per day per person. In turn, we provide about 160 litres per day per person
of sewage to the water companies. The cost of pumping water around the
country and treating our sewage is about 0.4 kWh per day per person.


At the moment the UK doesn’t spend energy on water desalination. But
there’s talk of creating desalination plants in London. What’s the energy
cost of turning salt water into drinking water? The least energy-intensive
method is reverse osmosis. Take a membrane that lets through only water,
put salt water on one side of it, and pressurize the salt water. Water
reluctantly oozes through the membrane, producing purer water – reluc-
tantly, because pure water separated from salt has low entropy, and nature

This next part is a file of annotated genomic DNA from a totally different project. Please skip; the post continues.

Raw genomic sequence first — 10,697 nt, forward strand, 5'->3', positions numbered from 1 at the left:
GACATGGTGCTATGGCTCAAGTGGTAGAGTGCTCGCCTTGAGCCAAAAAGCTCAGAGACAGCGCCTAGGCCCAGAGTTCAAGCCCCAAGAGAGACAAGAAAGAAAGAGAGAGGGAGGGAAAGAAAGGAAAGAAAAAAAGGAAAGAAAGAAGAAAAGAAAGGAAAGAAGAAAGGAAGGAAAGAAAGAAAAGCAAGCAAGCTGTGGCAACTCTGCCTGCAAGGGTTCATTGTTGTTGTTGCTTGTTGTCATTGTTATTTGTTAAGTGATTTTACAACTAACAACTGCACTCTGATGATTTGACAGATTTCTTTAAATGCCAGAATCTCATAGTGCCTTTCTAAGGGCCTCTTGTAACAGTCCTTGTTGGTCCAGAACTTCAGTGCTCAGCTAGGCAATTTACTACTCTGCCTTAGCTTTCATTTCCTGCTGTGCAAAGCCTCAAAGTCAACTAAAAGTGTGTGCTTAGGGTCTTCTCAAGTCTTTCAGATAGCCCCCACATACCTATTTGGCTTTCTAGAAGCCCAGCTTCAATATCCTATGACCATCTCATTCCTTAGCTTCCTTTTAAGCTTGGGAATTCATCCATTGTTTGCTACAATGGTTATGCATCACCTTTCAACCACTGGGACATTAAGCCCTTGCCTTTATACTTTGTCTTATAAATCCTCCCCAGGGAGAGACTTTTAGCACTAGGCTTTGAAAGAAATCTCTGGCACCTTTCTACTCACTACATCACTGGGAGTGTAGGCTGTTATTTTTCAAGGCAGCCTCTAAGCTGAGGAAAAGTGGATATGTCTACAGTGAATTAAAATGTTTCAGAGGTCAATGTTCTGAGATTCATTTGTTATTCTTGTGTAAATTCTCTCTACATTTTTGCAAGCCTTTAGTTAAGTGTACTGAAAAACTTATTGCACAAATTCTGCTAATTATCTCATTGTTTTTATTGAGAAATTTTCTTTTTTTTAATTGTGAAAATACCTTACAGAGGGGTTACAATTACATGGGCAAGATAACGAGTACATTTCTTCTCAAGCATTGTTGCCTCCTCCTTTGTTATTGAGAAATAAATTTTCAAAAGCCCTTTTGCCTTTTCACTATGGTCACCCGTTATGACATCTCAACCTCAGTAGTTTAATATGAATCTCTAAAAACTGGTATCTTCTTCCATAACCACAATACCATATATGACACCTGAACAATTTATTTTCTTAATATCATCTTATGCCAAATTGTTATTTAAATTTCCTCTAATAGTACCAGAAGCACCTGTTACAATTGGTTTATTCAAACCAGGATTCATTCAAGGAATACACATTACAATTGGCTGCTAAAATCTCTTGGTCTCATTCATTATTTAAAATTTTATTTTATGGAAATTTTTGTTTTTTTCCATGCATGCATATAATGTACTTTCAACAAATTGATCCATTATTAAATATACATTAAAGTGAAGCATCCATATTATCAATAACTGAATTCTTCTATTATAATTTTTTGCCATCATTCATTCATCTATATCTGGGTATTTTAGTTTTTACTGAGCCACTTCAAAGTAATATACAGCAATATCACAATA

prefers high entropy states where everything is mixed up. We must pay
high-grade energy to achieve unmixing.

The Island of Jersey has a desalination plant that can produce 6000 m3
of pure water per day (figure 15.10). Including the pumps for bringing
the water up from the sea and through a series of filters, the whole plant
uses a power of 2 MW. That’s an energy cost of 8 kWh per m3 of water
produced. At a cost of 8 kWh per m3, a daily water consumption of 160
litres would require 1.3 kWh per day.

Figure 15.8. Energy requirements of different forms of freight-transport. The vertical coordinate shows the energy consumed in kWh per net ton-km, (that is, the energy per t-km of freight moved, not including the weight of the vehicle). See also figure 20.23 (energy requirements of passenger transport).
Water transport requires energy because boats make waves. Nevertheless, transporting freight by ship is surprisingly energy efficient.
Figure 15.9. Water delivery: 0.3 kWh/d; sewage processing: 0.1 kWh/d.